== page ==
China's stable GDP growth of 6.7 percent gave markets something to applaud.
An illuminating piece of the report was a boost in domestic consumption. For the first three quarters of the year, consumption was 71 percent of GDP; a nearly 5 percent jump over 2015.
Good, right? Possibly Beijing is moving slightly closer toward the goal of shifting China to be a service and consumption driven economy.
Good for some, but not for all. That’s because of the potential “spillover effects” China’s economy has on other countries’ economies.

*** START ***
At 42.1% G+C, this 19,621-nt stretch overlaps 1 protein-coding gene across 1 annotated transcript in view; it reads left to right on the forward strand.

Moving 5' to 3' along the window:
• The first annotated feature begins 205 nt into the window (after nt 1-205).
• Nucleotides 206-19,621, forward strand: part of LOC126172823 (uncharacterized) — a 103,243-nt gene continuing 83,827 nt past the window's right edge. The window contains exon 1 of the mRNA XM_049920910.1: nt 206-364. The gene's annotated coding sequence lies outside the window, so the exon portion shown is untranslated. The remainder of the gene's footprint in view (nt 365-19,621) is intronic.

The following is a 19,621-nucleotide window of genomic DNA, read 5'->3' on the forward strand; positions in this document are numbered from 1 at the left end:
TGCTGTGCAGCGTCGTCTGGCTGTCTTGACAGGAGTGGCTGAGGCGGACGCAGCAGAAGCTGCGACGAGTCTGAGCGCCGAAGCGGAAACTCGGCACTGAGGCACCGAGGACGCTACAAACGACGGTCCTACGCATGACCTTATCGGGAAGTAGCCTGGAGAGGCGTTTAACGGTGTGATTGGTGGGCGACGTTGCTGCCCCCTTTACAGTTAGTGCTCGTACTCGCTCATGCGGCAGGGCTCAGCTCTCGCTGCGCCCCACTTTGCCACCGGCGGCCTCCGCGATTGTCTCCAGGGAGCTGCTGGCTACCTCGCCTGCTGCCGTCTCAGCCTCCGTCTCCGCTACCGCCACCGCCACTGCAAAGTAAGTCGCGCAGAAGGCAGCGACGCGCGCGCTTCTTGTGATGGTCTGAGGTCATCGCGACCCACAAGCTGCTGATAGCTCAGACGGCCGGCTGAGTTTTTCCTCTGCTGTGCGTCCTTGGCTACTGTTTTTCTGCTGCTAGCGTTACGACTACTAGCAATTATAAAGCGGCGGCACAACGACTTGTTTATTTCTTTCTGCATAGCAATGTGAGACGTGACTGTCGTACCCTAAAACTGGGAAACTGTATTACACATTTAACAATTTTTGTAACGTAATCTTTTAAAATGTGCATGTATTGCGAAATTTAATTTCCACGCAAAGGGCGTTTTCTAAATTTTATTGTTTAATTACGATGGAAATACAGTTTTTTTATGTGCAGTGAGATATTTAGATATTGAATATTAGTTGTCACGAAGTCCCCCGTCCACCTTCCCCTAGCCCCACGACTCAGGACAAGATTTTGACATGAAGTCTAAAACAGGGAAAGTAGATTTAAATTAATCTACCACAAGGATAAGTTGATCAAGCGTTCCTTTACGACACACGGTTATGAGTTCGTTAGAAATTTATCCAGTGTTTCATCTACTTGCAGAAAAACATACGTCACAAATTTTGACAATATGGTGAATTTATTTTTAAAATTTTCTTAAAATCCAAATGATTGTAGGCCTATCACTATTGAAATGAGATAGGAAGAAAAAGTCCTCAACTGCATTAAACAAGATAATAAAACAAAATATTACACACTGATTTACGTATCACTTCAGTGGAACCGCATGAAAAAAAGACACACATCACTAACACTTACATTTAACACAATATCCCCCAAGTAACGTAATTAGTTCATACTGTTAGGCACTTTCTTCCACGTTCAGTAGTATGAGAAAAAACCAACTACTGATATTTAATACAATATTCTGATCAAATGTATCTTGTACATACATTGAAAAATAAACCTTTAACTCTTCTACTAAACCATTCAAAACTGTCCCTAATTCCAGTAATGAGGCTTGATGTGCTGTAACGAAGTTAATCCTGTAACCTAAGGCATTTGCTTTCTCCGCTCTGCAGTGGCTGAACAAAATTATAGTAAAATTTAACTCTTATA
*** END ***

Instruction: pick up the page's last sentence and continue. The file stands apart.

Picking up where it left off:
Take, for example, the countries that supply the materials to drive China’s infrastructure and construction boom. As the International Monetary Fund notes, with China’s investment demand slowing disproportionately, exporters of investment goods—such as some countries in the euro area—will be more affected than exporters of consumption goods”. (p. 174-176)
The report estimates that a 1 percent quarterly decline in China’s final demand growth would hurt a country with average trade exposure to China roughly 0.1 to 0.2 percent over a year. In other words, the expected bumpy domestic transition means we should also expect quite a bit of international economic turbulence.